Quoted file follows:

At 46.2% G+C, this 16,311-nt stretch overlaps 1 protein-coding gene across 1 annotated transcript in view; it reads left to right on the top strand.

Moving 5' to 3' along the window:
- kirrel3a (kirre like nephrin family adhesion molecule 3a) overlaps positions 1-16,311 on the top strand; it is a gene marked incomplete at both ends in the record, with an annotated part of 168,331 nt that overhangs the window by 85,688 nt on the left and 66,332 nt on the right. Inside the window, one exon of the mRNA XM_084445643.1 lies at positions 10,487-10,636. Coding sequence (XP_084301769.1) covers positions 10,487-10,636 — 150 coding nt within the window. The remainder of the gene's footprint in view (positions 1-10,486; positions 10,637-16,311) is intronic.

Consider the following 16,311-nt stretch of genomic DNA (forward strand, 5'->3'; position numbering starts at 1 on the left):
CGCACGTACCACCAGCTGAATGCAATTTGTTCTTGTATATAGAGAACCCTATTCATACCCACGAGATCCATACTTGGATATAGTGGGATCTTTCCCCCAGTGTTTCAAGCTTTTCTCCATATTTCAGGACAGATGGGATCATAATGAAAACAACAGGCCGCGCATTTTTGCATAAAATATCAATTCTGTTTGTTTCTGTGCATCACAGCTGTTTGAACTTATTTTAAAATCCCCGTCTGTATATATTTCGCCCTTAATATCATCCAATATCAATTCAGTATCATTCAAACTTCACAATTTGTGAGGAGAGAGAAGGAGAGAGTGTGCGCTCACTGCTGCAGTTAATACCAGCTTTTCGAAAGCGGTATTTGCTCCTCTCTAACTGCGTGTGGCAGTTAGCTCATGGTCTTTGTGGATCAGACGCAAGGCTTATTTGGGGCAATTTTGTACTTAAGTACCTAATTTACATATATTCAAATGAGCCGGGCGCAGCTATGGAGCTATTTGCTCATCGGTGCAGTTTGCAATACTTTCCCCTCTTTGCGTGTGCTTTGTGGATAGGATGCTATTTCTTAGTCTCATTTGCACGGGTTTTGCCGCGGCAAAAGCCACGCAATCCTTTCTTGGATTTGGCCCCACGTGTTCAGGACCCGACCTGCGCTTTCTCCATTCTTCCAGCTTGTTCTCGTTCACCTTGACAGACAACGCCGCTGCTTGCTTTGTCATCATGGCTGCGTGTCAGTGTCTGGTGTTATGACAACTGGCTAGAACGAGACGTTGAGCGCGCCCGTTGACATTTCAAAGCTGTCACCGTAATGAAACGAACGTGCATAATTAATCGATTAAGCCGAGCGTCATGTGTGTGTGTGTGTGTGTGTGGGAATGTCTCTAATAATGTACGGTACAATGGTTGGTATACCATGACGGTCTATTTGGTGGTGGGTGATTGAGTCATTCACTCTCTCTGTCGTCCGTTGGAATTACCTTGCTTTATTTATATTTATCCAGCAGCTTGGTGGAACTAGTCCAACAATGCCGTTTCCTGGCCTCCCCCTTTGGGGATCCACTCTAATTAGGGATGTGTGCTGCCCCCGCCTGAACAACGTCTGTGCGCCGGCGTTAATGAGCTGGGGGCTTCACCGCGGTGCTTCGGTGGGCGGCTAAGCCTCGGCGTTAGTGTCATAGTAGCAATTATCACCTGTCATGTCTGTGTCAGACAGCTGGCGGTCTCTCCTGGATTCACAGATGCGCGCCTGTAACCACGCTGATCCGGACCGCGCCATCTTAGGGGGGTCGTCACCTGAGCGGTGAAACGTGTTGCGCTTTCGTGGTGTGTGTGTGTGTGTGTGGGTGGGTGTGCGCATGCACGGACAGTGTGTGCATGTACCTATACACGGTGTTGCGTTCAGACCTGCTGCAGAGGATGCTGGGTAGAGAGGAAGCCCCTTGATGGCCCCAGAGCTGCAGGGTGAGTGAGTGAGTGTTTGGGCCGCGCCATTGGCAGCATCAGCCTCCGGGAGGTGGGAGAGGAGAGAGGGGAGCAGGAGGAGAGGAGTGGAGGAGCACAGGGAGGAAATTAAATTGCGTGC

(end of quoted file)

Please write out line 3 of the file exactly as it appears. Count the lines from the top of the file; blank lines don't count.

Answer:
- kirrel3a (kirre like nephrin family adhesion molecule 3a) overlaps positions 1-16,311 on the top strand; it is a gene marked incomplete at both ends in the record, with an annotated part of 168,331 nt that overhangs the window by 85,688 nt on the left and 66,332 nt on the right. Inside the window, one exon of the mRNA XM_084445643.1 lies at positions 10,487-10,636. Coding sequence (XP_084301769.1) covers positions 10,487-10,636 — 150 coding nt within the window. The remainder of the gene's footprint in view (positions 1-10,486; positions 10,637-16,311) is intronic.